I submitted my students’ grades and I have now completed my 18th year of teaching. I want to reflect on this year, but also begin to think about the next school term. This post offers some thoughts about what my students have taught me.
What have I learned from my students?
- Some of them are at university as a placeholder. Everyone tells them it was next for them. For many of them they are in the right place, but for some they will need some time off or to do other things, and this is fine. We have to support them.
- Their first year is hard. They are acculturating to university life and possibly living away from their parents. You have to treat the students with extra patience during the first term. Be firm, but patient.
- They are excited. You really want to keep that enthusiasm up, as it will for them when they are exhausted, homesick or second guessing themselves.
- You are part of their university experience.
- Working with first years for the bulk of my years, you are one of many who have impact on their ability to get through the first year. It is important to set guidelines, but be kind.
Overall, my first years have taught me humility. They are the hardest students to work with, as they demand the most of me. They also offer the most harsh quantitative and qualitative assessment of my teaching. It is ironic that a class full of people who are for the most part new to university are assessing my ability to teach. Who are they comparing me to? But it is important to hear from all my students, and learn from them. They make me smile with their compliments and criticism. It’s interesting to see that three students might like my use of “keener,” but one thinks that it is offensive. Yes, offensive. I cannot please everyone, and I do not try to do so. It is impossible!
I really look forward to year 19, which starts next month with the new term. I include a photo of my favorite Supreme Court Justice, Ruth Bader Ginsburg, who is also known as the Notorious RBG.
This post is all about suggestions for student success. As a former Undergraduate Advisor and an instructor, I am supportive of student success. I have one more week in the term and due date are looming, but I realize that many of my colleagues have one to two more months left. This post will speak to some suggestions for how students can finish the term strong
1. Go to class
2. Read the syllabus
3. Go to office hours
4. Review points one through three
Seriously, I am not kidding about the above as they are extremely important to student success. As I told a group of librarians today, I might as well say that the sky is blue; however, it is key to emphasize the obvious. There are moment when we need reminding about what is the obvious Beyond the absolute obvious, I also suggest that during the last part of the term that students manage their time well. Now is the time to focus on ending on a high note. It is to easy to finish with the best that you can do in that moment, but that will not make you stand out above the others. I encourage you to become a hermit during the last week or two as you write your papers.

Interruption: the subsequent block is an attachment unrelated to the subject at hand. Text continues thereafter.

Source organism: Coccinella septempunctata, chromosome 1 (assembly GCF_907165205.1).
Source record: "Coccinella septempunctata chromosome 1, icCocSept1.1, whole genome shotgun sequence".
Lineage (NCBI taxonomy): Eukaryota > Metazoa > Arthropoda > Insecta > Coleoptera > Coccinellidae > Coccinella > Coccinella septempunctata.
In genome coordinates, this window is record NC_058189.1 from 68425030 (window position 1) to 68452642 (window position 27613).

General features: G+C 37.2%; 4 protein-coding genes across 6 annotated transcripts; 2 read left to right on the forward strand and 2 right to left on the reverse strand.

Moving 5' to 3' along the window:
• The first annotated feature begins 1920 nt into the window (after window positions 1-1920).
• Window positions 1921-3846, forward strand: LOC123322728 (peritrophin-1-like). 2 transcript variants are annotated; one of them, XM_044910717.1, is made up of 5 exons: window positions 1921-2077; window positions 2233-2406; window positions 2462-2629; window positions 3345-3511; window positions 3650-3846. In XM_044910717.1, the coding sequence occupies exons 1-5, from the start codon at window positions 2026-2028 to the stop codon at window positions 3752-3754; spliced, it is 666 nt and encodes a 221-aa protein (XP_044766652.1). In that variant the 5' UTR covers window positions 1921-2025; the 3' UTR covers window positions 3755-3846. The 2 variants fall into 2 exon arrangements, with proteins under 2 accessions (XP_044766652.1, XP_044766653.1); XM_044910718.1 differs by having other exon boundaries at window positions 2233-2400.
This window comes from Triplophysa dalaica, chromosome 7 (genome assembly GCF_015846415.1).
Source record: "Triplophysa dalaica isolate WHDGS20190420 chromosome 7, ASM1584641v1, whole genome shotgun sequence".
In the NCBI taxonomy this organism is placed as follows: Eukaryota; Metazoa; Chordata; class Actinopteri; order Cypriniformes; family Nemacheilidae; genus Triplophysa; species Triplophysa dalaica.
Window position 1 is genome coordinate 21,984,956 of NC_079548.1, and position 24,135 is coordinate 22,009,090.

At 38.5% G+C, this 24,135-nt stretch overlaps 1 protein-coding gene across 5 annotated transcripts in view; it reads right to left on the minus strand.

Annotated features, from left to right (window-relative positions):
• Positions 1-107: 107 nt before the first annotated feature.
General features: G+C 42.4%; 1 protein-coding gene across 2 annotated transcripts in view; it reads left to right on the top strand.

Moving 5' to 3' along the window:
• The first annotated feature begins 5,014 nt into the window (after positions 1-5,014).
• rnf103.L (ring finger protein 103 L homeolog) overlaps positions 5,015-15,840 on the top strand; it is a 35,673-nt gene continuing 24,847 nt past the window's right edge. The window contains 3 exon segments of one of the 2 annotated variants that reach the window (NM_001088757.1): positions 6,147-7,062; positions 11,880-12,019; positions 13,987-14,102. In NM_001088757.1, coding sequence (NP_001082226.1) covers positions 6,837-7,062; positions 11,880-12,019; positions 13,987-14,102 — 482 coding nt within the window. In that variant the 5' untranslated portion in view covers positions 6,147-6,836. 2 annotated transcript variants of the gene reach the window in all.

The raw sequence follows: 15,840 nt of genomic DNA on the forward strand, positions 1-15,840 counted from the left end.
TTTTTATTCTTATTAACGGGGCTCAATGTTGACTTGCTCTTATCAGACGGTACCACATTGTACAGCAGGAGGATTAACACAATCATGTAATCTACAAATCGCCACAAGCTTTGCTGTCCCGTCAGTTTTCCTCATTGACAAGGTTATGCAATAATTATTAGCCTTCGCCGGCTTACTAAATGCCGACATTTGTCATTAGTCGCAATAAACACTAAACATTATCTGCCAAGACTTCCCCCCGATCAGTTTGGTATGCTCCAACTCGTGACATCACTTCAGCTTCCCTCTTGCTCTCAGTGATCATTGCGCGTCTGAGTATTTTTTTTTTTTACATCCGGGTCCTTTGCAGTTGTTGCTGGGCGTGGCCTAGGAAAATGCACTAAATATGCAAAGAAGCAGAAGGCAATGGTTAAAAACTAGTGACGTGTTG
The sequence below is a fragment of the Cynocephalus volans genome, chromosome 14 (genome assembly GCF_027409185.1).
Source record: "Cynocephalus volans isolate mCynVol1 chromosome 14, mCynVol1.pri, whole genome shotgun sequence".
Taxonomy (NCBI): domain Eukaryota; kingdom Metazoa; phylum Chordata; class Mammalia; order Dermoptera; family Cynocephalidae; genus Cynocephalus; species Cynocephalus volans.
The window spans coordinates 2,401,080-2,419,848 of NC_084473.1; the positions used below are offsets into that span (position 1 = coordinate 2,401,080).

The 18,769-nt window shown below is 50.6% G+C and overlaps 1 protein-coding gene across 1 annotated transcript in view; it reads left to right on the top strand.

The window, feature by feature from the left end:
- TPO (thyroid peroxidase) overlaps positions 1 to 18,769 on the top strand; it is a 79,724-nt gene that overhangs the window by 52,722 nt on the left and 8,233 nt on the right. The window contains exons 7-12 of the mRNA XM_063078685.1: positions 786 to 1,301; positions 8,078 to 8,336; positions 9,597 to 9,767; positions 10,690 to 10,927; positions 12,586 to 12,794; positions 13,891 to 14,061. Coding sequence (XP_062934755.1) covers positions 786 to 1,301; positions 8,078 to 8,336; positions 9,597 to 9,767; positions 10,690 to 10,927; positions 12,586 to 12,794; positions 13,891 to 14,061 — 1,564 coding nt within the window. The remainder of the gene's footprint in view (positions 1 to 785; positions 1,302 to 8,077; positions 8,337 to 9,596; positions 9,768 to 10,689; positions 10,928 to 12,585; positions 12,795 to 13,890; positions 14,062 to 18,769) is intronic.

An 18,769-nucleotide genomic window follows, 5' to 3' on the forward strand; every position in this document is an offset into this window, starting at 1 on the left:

What else can you do? You can visit your Writing Center and then ask if your professor is willing to chat about your draft or to review your draft. Please note that most professors will not copy-edit your draft. Please remember that your professor may have 30-400 students that term, so don’t be too hard on your professor if they are only willing to chat about your paper. If you have a Teaching Assistant, by all means go to her or his office hours. Own your education. Take charge and act like you care. Acting like you care about your education and success really does count for something.
My last words of guidance are about reading the assignments and following directions. I am always surprised and frustrated by the number of students who do not read the syllabus and think that this is not important. A student approached me recently saying, “This is a 12 point font.” I responded, “Yes, it is but it is not Times New Roman 12 and is a huge font. Please review my syllabus.” Following directions is the first part of an assignment and reflect attention to detail. Good luck with the last few weeks and your papers and final!
Graduation is a mere two months away and I can’t wait to sit on the stage and witness this momentous event. Until then, I send positive energy to my students as they wind down. Finish the term well!
It is week 2 of 13 at work and it is filled with new faces, new courses, and lots of promise. I did something a little different last week during one of my lectures. I spent a good chunk talking about my expectations, good habits, things to avoid, and reminded my students to get involved. These points speak to the Fall term at university. I want big things for this term.
The reminder is also important for me. I am in my 17th year of teaching and this means that I am comfortable with my job. Comfort is great and has some pitfalls. I must remember that this new environment is filled with its own jargon and the new students are just figuring out the place–let alone my expectations on the first or second day. As I walked to the lecture hall last week, I had that bounce in my step and I was excited. It was great to see the new group. Welcome to campus, and welcome to my classroom. I know that this particular class is different, as it is team taught.
When I walk into the classroom, I think about my job and how important it is for the students. It is privilege to have an important part in their education. But, as I told them, they need to show up. They need to own their education. I am looking forward to this term. And, I really hope that my students are, too. I’m raising my coffee to my students. Rock this term!